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Development Communication - An approach to a democratic public information system

October 2000


One of the most significant and exciting developments in reconstituting government communication systems in South Africa, has been the commitment to a democratic, participatory and responsive public information programme where people are the most important ingredient. By this we mean that government communication is driven by the needs of people, that it facilitates citizen participation in the creation and use of information, and that it opens the activities of government to public scrutiny thus promoting democracy and efficiency. These aims were spelt out in the Comtask Report of October 1996 which ushered in a new order in public information systems.

In this regard a few important points should be made:

  • Government has adopted an approach to dialogue with its citizens which is described as ‘development communication’.
  • Development communication can be seen as a thread linking a number of national development initiatives aimed at eradicating socio-economic drawbacks.
  • As development communication is practiced in a number of spheres in which public policy is exercised - sanitation, health, safety, economic stability, agriculture, land rights etc - the approach requires careful co-ordination if it is not to deteriorate into a haphazard and water-down effort - doing the right thing in the wrong way!

In South Africa, Multi-purpose Community Centres have been identified as vehicles through which development communication activities can reach communities. It should be recognised that the development communication approach is wider than the MPCC initiative and drives the service and information delivery approach used by a number of government departments.
The development communication approach is expressed and enhanced, in the South African context, through its connection with the following efforts:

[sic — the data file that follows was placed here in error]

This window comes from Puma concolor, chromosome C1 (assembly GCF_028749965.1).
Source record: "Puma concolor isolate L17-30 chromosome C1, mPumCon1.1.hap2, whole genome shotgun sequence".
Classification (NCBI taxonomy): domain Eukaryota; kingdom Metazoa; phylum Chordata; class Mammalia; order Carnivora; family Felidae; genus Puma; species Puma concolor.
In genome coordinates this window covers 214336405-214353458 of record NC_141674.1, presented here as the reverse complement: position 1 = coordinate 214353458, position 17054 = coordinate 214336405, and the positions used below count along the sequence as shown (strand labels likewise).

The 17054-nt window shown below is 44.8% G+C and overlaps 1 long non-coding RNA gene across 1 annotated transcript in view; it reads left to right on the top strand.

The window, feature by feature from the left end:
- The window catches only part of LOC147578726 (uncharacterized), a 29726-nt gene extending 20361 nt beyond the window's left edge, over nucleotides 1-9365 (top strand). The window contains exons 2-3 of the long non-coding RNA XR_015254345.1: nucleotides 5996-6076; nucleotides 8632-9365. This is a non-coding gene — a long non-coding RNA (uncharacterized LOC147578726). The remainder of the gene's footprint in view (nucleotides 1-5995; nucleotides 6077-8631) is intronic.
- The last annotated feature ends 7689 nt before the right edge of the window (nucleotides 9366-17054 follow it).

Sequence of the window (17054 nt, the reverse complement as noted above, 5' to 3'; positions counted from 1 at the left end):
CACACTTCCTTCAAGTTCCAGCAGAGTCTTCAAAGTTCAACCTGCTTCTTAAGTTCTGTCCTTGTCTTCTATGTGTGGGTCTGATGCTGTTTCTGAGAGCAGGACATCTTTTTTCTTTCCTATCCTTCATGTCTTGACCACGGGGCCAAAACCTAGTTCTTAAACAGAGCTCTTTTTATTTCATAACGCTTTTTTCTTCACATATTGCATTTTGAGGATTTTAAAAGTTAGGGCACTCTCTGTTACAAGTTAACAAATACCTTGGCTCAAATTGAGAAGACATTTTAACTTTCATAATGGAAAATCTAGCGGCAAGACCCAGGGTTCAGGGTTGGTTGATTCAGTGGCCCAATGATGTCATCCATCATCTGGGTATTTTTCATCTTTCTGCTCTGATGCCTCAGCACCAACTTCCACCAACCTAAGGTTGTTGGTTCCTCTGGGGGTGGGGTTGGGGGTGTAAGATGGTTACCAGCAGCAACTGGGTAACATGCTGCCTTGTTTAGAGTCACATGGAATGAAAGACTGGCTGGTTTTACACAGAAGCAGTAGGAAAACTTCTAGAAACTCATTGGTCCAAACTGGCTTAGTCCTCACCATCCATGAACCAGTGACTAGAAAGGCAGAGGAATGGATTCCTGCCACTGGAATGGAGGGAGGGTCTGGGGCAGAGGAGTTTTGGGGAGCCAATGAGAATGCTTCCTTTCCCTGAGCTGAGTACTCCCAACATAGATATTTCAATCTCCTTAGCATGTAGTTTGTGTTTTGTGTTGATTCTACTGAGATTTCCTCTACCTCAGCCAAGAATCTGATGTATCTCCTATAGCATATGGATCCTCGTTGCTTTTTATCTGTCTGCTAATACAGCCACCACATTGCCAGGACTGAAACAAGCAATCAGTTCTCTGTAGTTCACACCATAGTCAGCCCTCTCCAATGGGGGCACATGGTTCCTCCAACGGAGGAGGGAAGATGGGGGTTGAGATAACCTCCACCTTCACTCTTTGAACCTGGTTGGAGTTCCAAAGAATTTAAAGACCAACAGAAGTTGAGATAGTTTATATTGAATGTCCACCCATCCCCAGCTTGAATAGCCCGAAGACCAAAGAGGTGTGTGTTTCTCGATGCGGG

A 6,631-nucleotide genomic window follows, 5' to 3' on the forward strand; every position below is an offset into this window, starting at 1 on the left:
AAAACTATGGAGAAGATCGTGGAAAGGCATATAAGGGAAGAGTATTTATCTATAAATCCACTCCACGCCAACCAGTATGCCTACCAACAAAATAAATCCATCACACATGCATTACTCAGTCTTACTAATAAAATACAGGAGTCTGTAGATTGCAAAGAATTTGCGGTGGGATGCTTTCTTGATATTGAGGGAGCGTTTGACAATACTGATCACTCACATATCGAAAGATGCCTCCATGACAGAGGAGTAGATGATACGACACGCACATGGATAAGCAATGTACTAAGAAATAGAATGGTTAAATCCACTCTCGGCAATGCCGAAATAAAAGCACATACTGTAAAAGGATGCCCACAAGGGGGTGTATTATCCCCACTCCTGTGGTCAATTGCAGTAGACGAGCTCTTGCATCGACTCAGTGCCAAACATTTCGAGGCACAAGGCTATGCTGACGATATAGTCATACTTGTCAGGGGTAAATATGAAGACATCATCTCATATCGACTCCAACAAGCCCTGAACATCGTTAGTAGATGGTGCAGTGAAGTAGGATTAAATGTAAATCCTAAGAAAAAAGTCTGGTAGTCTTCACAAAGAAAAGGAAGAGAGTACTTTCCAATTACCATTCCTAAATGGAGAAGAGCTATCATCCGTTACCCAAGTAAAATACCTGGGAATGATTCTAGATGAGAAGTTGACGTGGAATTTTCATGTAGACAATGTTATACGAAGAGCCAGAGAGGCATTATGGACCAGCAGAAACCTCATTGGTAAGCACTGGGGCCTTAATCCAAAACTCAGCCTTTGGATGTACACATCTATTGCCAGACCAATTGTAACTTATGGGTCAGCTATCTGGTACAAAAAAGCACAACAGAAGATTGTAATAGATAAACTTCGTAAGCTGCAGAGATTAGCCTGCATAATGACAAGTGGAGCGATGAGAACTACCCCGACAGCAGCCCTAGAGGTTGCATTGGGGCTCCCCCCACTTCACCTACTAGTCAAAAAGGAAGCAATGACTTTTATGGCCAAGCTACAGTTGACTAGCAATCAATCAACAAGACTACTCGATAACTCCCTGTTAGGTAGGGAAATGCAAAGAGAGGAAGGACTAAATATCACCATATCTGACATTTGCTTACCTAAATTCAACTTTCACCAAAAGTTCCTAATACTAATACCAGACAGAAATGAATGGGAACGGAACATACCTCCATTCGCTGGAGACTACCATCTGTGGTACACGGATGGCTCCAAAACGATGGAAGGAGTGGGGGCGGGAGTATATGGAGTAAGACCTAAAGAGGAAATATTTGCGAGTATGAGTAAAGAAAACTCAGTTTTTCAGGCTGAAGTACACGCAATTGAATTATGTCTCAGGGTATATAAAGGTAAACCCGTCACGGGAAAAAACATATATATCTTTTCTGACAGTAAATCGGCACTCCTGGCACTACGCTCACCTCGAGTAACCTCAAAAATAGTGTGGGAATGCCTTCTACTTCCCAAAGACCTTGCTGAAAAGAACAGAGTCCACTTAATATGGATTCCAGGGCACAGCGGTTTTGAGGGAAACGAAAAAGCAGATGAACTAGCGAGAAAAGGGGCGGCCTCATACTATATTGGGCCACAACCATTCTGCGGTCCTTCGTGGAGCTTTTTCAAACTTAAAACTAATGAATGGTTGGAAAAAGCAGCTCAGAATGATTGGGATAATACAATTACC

• Universal Access: popularising the use of Information and Communication Technologies (ICTs)
  • Alternative Service Delivery: efforts by government to deliver Services in a more innovative, effective and efficient way
  • Batho Pele: an approached aimed at developing user-friendly public Services by focussing on the needs of the people who will receive the Services.

Development communication is about the content of what is communicated as well as the context (how) the message is relayed to the receiver.

Historical snippets

Development communication is an approach perfected by the developing world. It is thus able to speak into the real life situations of millions of the world’s poor and is connected with their efforts to improve their lives for the better.

This approach was first used in the agricultural sector and the first development communication agents were village level agricultural extension officers. The approach flourished from the 1950s onwards and roughly paralleled the de-colonisation experiences of many developing nations.

What is development communication?

This describes an approach to communication which provides communities with information they can use in bettering their lives, which aims at making public programmes and policies real, meaningful and sustainable. Such information must be applied in some way as part of community development but it must also address information needs which communities themselves identified. The outcome of this approach, in short, is to make a difference in the quality of life of communities.